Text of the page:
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Sales Value Of Vitamins And Minerals

The sales value of over-the-counter vitamins and minerals in Great Britain was over 427 million British pounds in 2018. This was the highest value in the provided time interval and represented a 3.3 percent increase on the previous year. The sales value of OTC vitamins and minerals has generally increased since 2009.

OTC medicine market in Great Britain

Vitamins and minerals had the third highest sales value in 2018, when broken down by drug categories. Pain relief medication was the category with the highest sales value, at approximately 565 million British pounds. Cough, cold and sore throat medication followed with a sales value of around 460 million British pounds. Overall, the sales value of OTC drugs has increased from 1.65 billion British pounds in the year 2000 to being worth approximately 2.6 billion British pounds in 2018.

Growth of other OTC categories

At almost seven percent, the cough, cold and sore throat medication classification had the highest growth of sales value in Great Britain between 2017 and 2018. This was closely followed by OTC eye care medication which grew by 6.8 percent between 2017 to 2018.

Five emerging trends in vitamins, minerals and supplements

Increased numbers of individuals are taking a proactive approach to their health and the wellbeing trend is sweeping the nation.
This presents businesses in vitamins, minerals and supplements (VMS) with an opportunity to take full advantage of this shift in mainstream consumer behaviour.
Resulting from increased levels of investment in new product development and advertising spend, the UK VMS market enjoyed strong growth in 2015, with overall category sales worth an estimated £421 million by September 2016.
Considering the combination of an ageing population, a rise in lifestyle related diseases and increasing engagement among men within the category, the sector is forecast to see an uplift of 8.6% over the next five years. Sales values are expected to hit £457 million in 2021. [1]
The debate over the use of VMS as part of a healthy lifestyle continues. Critics argue that individuals should get all of the nutrients they need from a healthy balanced diet.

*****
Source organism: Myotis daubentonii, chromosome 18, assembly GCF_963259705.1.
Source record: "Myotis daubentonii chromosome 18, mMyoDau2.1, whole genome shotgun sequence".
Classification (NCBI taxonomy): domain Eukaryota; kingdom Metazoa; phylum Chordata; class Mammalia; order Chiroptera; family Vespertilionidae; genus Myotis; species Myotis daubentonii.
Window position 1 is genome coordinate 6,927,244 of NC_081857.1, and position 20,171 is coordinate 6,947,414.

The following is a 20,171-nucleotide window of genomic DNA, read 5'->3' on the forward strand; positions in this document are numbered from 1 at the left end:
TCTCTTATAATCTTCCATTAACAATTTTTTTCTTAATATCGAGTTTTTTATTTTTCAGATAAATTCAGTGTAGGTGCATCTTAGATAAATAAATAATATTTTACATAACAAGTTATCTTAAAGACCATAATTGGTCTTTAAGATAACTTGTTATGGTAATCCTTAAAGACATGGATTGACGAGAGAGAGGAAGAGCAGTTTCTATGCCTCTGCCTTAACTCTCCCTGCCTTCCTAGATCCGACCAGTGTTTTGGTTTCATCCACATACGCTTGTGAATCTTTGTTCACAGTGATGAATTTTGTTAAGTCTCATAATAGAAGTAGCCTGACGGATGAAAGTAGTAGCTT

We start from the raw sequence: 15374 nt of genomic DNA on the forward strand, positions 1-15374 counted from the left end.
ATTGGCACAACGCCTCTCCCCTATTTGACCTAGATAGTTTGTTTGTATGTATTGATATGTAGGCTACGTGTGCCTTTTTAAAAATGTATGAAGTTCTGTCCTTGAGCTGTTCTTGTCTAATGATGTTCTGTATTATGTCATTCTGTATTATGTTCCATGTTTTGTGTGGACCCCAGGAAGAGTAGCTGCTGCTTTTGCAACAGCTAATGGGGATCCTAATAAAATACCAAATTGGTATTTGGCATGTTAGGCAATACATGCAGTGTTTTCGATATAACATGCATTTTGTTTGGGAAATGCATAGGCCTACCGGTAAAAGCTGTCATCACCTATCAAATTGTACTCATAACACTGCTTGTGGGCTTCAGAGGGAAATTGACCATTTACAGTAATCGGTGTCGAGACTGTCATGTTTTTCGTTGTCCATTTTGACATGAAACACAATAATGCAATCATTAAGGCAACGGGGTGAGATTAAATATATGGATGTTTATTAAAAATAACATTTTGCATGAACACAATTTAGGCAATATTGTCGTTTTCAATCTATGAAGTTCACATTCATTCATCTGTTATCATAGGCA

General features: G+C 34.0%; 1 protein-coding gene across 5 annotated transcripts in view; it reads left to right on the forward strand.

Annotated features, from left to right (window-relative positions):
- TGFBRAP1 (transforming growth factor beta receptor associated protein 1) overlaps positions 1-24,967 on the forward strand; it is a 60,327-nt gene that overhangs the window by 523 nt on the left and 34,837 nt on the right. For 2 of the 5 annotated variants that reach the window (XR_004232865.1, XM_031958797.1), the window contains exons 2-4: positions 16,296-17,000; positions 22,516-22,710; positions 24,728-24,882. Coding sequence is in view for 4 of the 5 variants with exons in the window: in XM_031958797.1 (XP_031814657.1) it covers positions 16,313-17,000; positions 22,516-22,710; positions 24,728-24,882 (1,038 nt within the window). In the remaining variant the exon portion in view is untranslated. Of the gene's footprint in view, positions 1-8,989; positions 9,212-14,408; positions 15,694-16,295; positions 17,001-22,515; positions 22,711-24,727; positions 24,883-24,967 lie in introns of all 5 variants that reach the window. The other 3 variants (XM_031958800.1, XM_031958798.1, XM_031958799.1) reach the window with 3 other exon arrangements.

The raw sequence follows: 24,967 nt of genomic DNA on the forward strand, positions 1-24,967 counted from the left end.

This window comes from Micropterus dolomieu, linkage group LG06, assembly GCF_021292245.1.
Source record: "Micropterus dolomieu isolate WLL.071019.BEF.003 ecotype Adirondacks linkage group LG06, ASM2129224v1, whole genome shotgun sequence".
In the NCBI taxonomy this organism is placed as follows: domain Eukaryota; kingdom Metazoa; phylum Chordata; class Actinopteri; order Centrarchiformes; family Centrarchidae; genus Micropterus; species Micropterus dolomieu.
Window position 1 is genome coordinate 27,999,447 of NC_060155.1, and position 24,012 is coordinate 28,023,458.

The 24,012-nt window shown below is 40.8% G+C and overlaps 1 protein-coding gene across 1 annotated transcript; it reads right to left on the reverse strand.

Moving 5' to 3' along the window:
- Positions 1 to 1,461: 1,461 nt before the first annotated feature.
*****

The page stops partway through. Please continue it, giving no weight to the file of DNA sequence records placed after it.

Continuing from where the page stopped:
M&A activity in the sector

Investment appetite in the sector is reflecting consumer uptake, with food and healthcare companies showing significant interest in acquiring wellbeing assets.
The attraction lies in diversifying into a growth category that ticks all the natural health and nutrition boxes that are increasingly important to consumers. This is key for businesses whose existing product offering is dominated by less healthy or manufactured foods and medicines.
In November 2016, the German healthcare company Stada acquired UK VMS business Natures Aid for its high quality branded products and complimentary fit with Thornton & Ross, its UK based OTC business. The acquisition moved them firmly into the natural health space. Likewise, Samworth Brothers acquired sports nutrition business Sci-MX in June 2015 with the intention of using their brand expertise to reinforce Sci-MX’s market share and providing them with an entry point into the sports nutrition market.
However, it isn’t just the food and healthcare branded players that are active in this space – it’s also of particular interest to the ingredients and powders industry as they look to acquire products complimentary to their offering that will utilise their by-products and provide them with a value-add product portfolio. Glanbia, formerly a dairy co-operative is an obvious example. Glanbia Performance Nutrition is currently the number one global performance nutrition brand portfolio, comprising Optimum Nutrition, BSN, Isopure, thinkThin, Nutramino, ABB and trusource. Other examples include County Milk, a dairy ingredients supplier, which acquired CNP Professional, a sports nutrition and supplements provider in October 2016 and previous to that, in March 2015, Irish agrifood business Aurivo Cooperative acquired My Goodness, the producers of For Goodness Shakes nutritional drinks.
The sector also continues to be of interest to private equity, looking for branded businesses with strong product USPs, capable of delivering robust returns on investment. Grovepoint Capital, Carlyle Group and Lonsdale Capital currently have investments in the VMS and nutrition sector.